National Day Essay: How to Field Nigeria’s First Eleven

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...Or How to Get Naija's 1st Eleven on the Field...
…have you?

“The trouble with Nigeria is simply and squarely a failure of leadership”
-Chinua Achebe

Nigerians excel in all fields of endeavour… except perhaps in leadership. Why is this so? Why do we have so much bad governance? Why do we always seem to field our second eleven in leadership positions?

Godfatherism is the corruption of sponsoring candidates into public office for private benefit. Offices from the Presidency right down to the humble messenger in the Local Government office can be sponsored by godfathers. Once in office, the ‘public servant’ is effectively a private servant, serving his interests and those of his sponsors.

How does it work? A godfather uses his influence and money to place his proxies in public offices they are often unqualified for. Candidates for such offices are often neither the best available nor the most popular, indeed they are sometimes simply the worst candidates for the jobs.

Qualifications to be a Godfather’s Proxy.

  • Timidity. A good proxy has to be pliable. Courageous people with a history of independence will usually stand up to the excessive demands of their sponsors. Godfathers need loyal lapdogs who will protect their interests, whatever the cost to the treasury.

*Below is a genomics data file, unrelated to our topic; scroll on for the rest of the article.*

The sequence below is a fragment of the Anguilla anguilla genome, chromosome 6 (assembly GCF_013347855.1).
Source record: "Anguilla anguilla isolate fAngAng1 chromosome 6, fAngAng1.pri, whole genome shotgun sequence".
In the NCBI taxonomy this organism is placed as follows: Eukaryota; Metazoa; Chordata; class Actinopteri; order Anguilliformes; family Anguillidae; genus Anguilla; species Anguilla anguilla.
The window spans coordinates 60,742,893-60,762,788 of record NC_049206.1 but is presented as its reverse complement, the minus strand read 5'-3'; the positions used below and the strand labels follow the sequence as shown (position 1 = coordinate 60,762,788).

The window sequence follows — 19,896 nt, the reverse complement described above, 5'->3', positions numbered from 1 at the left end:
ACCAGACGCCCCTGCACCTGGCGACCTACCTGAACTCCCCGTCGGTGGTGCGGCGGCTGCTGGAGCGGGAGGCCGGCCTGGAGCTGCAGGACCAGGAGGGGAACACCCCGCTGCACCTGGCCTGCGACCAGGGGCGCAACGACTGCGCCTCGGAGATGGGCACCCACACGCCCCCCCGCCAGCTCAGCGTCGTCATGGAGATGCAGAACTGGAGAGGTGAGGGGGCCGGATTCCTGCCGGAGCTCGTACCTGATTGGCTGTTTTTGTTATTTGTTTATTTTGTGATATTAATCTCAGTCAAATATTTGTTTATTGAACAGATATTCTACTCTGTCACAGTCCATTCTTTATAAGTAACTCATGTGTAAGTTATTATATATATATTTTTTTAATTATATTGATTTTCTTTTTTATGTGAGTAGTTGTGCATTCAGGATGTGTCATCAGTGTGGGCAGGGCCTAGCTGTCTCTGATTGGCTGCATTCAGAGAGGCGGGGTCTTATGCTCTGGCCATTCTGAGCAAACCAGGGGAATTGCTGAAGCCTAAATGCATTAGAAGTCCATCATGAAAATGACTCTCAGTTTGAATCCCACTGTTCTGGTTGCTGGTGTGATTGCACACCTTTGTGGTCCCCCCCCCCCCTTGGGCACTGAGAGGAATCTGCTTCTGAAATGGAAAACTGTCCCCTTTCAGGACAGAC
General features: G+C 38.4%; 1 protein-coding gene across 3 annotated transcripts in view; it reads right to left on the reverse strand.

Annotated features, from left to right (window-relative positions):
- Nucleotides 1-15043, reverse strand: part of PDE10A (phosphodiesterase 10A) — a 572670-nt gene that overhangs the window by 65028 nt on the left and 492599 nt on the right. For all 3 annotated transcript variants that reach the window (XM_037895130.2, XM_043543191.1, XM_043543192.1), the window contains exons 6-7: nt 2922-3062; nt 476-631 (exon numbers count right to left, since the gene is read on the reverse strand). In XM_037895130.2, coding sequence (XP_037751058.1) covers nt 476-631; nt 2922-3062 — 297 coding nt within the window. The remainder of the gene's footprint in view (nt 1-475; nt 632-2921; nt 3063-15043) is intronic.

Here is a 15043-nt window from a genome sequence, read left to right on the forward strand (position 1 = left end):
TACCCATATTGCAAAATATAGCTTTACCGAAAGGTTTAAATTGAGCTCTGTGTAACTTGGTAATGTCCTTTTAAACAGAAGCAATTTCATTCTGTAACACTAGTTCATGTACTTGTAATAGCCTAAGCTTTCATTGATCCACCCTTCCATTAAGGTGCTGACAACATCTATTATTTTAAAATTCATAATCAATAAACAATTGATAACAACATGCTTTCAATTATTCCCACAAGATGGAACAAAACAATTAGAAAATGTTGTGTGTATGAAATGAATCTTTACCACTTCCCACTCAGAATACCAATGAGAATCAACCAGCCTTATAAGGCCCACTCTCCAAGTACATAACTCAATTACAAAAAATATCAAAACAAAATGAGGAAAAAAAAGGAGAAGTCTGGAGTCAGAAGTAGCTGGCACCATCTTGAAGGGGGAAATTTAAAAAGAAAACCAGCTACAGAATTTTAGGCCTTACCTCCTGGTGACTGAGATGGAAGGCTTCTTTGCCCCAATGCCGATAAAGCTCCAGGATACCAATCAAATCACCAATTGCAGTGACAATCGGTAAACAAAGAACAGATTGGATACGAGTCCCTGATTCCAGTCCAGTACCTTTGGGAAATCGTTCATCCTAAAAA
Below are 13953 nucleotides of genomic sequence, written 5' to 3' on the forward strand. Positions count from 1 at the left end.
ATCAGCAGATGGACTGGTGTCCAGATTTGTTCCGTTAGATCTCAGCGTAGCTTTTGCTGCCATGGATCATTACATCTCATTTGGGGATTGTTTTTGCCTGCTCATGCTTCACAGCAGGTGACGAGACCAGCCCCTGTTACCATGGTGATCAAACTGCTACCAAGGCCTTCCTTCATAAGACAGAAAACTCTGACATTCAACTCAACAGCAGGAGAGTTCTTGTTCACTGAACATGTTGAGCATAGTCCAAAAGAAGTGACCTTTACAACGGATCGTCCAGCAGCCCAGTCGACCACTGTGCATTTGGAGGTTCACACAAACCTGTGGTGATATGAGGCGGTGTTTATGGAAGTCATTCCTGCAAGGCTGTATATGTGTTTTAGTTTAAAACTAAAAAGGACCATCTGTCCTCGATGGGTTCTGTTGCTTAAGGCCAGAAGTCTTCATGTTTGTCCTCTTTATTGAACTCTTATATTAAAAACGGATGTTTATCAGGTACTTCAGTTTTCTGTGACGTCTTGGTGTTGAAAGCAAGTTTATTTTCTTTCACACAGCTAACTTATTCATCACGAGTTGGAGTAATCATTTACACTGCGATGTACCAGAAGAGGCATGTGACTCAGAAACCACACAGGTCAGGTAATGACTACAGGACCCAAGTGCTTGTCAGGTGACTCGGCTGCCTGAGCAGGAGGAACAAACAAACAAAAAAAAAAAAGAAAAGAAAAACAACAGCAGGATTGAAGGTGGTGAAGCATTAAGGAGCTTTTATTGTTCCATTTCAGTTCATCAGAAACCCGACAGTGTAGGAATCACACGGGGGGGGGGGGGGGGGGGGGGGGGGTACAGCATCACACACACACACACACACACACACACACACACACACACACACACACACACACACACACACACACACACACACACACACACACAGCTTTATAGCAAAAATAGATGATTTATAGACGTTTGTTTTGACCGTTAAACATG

• Corrupt. A proxy has to be corrupt and unprincipled enough to steal public funds to recoup the expenses the godfather has invested in him – with substantial ‘dividends’. Corruption is therefore the central qualification for a surrogate.
  • Nepotistic. A good proxy has to be ready to make public appointments on parochial considerations. Godfathers who have captured public offices usually exercise the powers of appointment on behalf of their proxies. They names ministers and commissioners who have loyalty not to the nominal office holders, but to the godfathers. In this way the real controllers of state powers and funds are the unelected godfathers behind the scene.
  • Compromised. In order to trust their proxies fully, godfathers usually have to have some leverage over them. This could be a history of illicit transactions or simply information that leaves the proxies open to blackmail, and therefore under the godfathers’ total control.

Implications of Godfatherism for Nigeria.

  • The Best Man never gets the Job. From local, through state, to the federal government, from the legislature, through the executive, to the judiciary, people who compete for a job merely with excellent CVs will always lose out to those who arrive with a note – and sometimes bags of currency – from well-placed godfathers. Society is the net loser when national decisions are made by the less capable for the selfish interests of a few.
  • Even Good People are Compromised. Sometimes, excellent candidates are forced to seek the help of godfathers in order to achieve public office. Unfortunately, once in office, their relationships with their godfathers effectively cripple their ability to perform well, or to operate ethically.